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Tom DeLay officially made clear what the House Republican caucus had already begun to realize -- that current political conditions make it impossible for him to return to his leadership position regardless what happens with his legal issues in Texas. In a letter to House Speaker Dennis Hastert, who may also be replaced soon, DeLay officially and permanently resigned from GOP leadership:
"During my time in Congress, I have always acted in an ethical manner within the rules of our body and the laws of our land," the Texas lawmaker told fellow Republicans in a letter informing them of his decision.
Still, referring to criminal charges he faces in his home state, he added, "I cannot allow our adversaries to divide and distract our attention."
DeLay temporarily have given up his leadership post after he was charged, but always insisted he would reclaim his duties after clearing his name.
His turnabout cleared the way for leadership elections among Republicans buffeted by poor polls and by lobbyist Jack Abramoff's confessions of guilt on corruption charges in connection with congressional wining and dining.
Most Republicans, including me, had readily stood by DeLay while Ronnie Earle pursued one of the most partisan public kneecappings of all time. However, the sudden plea deal from Jack Abramoff makes DeLay's position untenable. DeLay and Hastert share responsibility for the access given to Abramoff as part of their K Street makeover plan, a good idea gone bad with Abramoff's admitted offenses creating a crisis for the party. That, more than anything else, justified ending DeLay's run at the helm; he rightly took responsibility for putting the Republicans in their current position.
As much as the resignation might annoy us because of the delight it will cause Earle, the GOP needed DeLay to leave the field open for new blood. Dafydd disagrees with me, and writes about how regional considerations might play a role in the sudden welcome of DeLay's resignation. Others may protest that DeLay has not been found guilty of anything and should not need to resign at all. However, leadership positions are all about politics, not legal status; if one is reduced to saying "I haven't been convicted", there's already a problem, especially when the power broker that politico introduced to everyone as his good buddy suddenly pleads out to numerous felonies regarding corruption in multiple courts.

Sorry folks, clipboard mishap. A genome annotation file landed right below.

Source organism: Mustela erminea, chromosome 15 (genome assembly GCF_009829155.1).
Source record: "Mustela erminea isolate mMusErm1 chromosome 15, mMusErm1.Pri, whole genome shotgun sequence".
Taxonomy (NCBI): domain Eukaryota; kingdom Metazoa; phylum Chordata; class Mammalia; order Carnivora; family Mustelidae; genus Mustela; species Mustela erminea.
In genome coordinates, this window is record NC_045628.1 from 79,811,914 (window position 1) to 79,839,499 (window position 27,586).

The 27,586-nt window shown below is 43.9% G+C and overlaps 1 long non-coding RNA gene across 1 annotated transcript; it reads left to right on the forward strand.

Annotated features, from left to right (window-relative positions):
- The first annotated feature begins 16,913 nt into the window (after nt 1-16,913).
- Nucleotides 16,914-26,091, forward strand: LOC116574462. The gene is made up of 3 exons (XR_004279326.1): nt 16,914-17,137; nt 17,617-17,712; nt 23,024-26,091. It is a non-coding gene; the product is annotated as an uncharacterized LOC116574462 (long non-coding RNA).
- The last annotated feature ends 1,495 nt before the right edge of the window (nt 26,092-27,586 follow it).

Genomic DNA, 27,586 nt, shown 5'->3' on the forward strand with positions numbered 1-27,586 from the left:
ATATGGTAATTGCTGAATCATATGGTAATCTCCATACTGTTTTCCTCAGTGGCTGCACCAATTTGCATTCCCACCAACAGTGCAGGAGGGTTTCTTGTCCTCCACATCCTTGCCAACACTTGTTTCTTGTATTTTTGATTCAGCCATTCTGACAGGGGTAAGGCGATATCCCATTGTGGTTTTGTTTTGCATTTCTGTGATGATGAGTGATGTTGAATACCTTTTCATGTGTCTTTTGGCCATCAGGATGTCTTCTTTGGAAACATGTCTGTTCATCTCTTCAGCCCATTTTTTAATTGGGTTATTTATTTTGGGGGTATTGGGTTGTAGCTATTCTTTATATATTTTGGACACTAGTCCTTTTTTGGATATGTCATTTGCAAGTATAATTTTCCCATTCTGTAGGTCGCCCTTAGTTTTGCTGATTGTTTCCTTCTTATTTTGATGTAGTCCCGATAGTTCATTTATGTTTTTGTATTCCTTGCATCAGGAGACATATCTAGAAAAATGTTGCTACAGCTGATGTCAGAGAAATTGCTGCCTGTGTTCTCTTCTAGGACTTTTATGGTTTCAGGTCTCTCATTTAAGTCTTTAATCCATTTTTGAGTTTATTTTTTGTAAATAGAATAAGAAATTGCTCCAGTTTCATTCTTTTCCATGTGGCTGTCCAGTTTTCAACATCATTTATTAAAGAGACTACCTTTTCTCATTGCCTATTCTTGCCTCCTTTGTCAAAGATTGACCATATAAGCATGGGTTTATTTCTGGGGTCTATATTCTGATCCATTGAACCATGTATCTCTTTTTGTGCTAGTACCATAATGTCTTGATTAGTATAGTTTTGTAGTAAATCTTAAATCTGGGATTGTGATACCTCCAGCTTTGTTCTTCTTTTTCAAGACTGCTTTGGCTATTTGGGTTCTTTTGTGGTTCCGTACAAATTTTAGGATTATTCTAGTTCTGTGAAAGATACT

The AP says that Hastert's grip on power is secure, but I wouldn't take that bet. Not too many people have been impressed with Hastert's run as Speaker, and the K Street project involved him almost as much as DeLay. The GOP should be focusing on cleaning house and electing legislative leadership that Americans can trust to do so. I don't think Bill Frist and Denny Hastert have household names for anti-corruption efforts. We need a Giuliani of the House and Senate to lead by example and bring ethics back to the forefront of GOP legislative reform.Sphere It View blog reactions
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